State Rep. Rory Ellinger's colleagues paid tribute to him last week with quick passage and ceremonial signing of his bill to help breast-feeding mothers. The gesture more than the bill itself symbolizes Rory's legacy as a public servant.
Somehow, despite extreme polarization and a rightward turn in Missouri politics, one of Missouri's most liberal legislators has earned both respect and genuine affection from colleagues of all ideological stripes.
News is usually, well, new. But some of our most interesting stories recently have focused on things that are old – really old.
This week, Alex Heuer reported that construction under the Poplar Street Bridge has unearthed remnants of one of St. Louis’ original French houses – something historians never expected to find. Shards of pottery are a clue that the city’s residents may have been more prosperous than previously thought.
A welcome debate has unfolded recently over lack of diversity among digital news organizations — welcome because it raises important questions about whether media in the future will serve the public better than media did in the past.
No matter how good schools are, you can’t learn if you’re not there. That simple truth — and its far-reaching implications — are the focus of Accounted For, a St. Louis Public Radio special project that began this week.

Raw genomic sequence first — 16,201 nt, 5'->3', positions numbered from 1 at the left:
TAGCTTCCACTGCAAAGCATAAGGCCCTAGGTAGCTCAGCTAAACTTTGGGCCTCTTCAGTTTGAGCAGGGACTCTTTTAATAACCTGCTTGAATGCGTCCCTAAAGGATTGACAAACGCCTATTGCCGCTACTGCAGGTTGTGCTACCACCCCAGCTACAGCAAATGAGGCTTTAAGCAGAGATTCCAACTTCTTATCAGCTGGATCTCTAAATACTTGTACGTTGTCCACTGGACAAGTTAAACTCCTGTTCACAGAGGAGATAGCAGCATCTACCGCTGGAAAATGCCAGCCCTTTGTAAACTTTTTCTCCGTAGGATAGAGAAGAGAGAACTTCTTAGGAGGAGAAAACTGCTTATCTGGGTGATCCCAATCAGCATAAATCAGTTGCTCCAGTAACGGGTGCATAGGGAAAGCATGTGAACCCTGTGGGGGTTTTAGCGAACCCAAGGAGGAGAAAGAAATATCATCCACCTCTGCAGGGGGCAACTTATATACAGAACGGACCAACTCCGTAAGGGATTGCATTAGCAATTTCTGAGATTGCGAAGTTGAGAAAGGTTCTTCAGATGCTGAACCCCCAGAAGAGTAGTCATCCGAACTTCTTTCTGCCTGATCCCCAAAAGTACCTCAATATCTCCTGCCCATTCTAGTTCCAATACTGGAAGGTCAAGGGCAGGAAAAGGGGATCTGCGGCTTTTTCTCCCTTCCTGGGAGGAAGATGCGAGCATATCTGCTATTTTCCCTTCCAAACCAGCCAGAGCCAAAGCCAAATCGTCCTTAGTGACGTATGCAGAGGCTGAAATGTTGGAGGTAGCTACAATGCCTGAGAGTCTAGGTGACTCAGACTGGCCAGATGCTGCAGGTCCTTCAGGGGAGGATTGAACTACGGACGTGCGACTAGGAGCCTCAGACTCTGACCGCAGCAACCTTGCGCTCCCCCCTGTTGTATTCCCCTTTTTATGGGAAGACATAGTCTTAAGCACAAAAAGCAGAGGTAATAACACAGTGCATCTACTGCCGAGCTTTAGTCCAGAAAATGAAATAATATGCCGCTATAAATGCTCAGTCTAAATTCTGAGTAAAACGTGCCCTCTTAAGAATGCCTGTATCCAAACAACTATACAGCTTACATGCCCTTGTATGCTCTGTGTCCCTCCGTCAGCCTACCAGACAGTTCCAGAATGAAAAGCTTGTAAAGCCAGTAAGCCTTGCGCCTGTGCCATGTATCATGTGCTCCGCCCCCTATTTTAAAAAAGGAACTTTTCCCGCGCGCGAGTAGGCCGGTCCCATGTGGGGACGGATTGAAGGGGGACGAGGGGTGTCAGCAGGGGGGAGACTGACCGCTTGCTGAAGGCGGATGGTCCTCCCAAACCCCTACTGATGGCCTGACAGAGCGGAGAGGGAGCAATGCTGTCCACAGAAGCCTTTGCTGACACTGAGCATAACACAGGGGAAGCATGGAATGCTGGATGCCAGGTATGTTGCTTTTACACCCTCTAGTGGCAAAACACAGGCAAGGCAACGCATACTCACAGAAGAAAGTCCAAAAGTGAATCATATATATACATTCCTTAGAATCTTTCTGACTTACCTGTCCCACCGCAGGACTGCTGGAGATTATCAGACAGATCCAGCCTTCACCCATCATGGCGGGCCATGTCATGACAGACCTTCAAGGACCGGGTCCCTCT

While St. Louisans celebrated our past this week, the news held hints of our future. Most significant was a proposal from state education officials to revamp how they deal with troubled districts.
Long term, the proposal would allow state officials to intervene early and with a range of approaches. Short term, the state board took financial control of the Normandy schools – a move that caught district officials by surprise.
In the digital world, finding information is easy. Open your email, Twitter or Facebook account, and it will find you. Search and you'll be flooded with content algorithmically judged important to your life – much of it sponsored by those who want to sell you something.
What kind of news organization are you? That question has been on my mind recently as our newly merged newsroom finds its rhythm and as other news organizations rise and fall around us. It might be on your mind, too, as you face the daily challenge of sifting valuable information from a deluge of chatter.
Until a few years ago, the answer was simple. A news organization was defined by its means of communication -- as a radio or television station, a newspaper or magazine.